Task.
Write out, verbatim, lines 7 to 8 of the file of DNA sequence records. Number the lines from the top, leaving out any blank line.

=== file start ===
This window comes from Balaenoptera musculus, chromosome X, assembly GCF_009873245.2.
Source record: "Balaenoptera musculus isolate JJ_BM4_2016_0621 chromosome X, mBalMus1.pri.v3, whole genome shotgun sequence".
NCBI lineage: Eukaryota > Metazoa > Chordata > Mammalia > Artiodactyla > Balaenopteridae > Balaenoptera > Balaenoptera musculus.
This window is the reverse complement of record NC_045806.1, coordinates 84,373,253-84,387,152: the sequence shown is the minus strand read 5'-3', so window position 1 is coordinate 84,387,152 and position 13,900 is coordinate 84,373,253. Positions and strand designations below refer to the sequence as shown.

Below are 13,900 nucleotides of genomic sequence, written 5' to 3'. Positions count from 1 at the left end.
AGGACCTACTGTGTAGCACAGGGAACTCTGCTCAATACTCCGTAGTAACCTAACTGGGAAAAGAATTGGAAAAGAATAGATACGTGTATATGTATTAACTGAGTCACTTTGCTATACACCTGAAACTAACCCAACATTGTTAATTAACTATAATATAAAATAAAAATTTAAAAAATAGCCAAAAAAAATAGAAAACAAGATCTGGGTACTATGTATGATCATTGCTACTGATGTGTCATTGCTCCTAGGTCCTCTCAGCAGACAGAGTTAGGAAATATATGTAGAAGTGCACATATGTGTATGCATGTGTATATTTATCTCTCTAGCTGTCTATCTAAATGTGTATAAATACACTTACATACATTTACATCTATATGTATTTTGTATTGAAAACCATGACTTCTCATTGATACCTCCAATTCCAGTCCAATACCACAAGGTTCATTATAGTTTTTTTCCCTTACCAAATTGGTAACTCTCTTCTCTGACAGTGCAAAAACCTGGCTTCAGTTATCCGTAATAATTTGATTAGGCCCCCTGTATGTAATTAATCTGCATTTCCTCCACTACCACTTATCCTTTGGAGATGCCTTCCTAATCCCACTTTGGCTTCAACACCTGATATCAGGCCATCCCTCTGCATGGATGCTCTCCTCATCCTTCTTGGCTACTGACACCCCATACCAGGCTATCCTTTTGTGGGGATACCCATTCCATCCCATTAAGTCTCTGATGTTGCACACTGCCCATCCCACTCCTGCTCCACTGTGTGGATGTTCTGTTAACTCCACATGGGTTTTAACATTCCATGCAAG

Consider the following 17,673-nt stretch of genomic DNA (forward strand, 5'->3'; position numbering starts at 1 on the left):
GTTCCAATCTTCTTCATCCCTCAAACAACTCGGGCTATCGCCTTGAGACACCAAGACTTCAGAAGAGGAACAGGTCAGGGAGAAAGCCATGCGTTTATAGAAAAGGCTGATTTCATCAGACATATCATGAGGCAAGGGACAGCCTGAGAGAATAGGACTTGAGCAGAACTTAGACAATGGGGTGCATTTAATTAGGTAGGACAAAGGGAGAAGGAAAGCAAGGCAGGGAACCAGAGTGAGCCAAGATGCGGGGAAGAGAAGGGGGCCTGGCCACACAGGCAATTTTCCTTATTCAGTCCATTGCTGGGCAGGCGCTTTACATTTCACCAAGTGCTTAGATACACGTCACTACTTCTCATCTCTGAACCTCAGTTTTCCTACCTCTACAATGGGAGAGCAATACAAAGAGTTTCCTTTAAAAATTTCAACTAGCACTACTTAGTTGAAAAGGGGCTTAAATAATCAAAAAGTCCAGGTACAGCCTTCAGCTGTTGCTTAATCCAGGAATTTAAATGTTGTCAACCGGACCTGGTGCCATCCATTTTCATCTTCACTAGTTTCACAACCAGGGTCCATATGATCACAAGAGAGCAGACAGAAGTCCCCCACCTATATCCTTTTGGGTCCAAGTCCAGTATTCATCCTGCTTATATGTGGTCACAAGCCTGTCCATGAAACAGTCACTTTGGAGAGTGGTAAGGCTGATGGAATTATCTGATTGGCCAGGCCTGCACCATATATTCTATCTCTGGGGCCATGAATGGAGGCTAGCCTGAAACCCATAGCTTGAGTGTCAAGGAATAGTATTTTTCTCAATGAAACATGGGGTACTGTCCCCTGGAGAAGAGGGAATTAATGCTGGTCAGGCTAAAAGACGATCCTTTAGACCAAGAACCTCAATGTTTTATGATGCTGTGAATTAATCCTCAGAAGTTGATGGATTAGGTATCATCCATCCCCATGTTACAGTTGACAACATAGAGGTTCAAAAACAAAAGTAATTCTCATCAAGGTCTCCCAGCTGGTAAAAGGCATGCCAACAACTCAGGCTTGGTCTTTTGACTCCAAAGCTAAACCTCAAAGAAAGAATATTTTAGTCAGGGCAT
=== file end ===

Consider the following 17,673-nt stretch of genomic DNA (forward strand, 5'->3'; position numbering starts at 1 on the left):
GTTCCAATCTTCTTCATCCCTCAAACAACTCGGGCTATCGCCTTGAGACACCAAGACTTCAGAAGAGGAACAGGTCAGGGAGAAAGCCATGCGTTTATAGAAAAGGCTGATTTCATCAGACATATCATGAGGCAAGGGACAGCCTGAGAGAATAGGACTTGAGCAGAACTTAGACAATGGGGTGCATTTAATTAGGTAGGACAAAGGGAGAAGGAAAGCAAGGCAGGGAACCAGAGTGAGCCAAGATGCGGGGAAGAGAAGGGGGCCTGGCCACACAGGCAATTTTCCTTATTCAGTCCATTGCTGGGCAGGCGCTTTACATTTCACCAAGTGCTTAGATACACGTCACTACTTCTCATCTCTGAACCTCAGTTTTCCTACCTCTACAATGGGAGAGCAATACAAAGAGTTTCCTTTAAAAATTTCAACTAGCACTACTTAGTTGAAAAGGGGCTTAAATAATCAAAAAGTCCAGGTACAGCCTTCAGCTGTTGCTTAATCCAGGAATTTAAATGTTGTCAACCGGACCTGGTGCCATCCATTTTCATCTTCACTAGTTTCACAACCAGGGTCCATATGATCACAAGAGAGCAGACAGAAGTCCCCCACCTATATCCTTTTGGGTCCAAGTCCAGTATTCATCCTGCTTATATGTGGTCACAAGCCTGTCCATGAAACAGTCACTTTGGAGAGTGGTAAGGCTGATGGAATTATCTGATTGGCCAGGCCTGCACCATATATTCTATCTCTGGGGCCATGAATGGAGGCTAGCCTGAAACCCATAGCTTGAGTGTCAAGGAATAGTATTTTTCTCAATGAAACATGGGGTACTGTCCCCTGGAGAAGAGGGAATTAATGCTGGTCAGGCTAAAAGACGATCCTTTAGACCAAGAACCTCAATGTTTTATGATGCTGTGAATTAATCCTCAGAAGTTGATGGATTAGGTATCATCCATCCCCATGTTACAGTTGACAACATAGAGGTTCAAAAACAAAAGTAATTCTCATCAAGGTCTCCCAGCTGGTAAAAGGCATGCCAACAACTCAGGCTTGGTCTTTTGACTCCAAAGCTAAACCTCAAAGAAAGAATATTTTAGTCAGGGCAT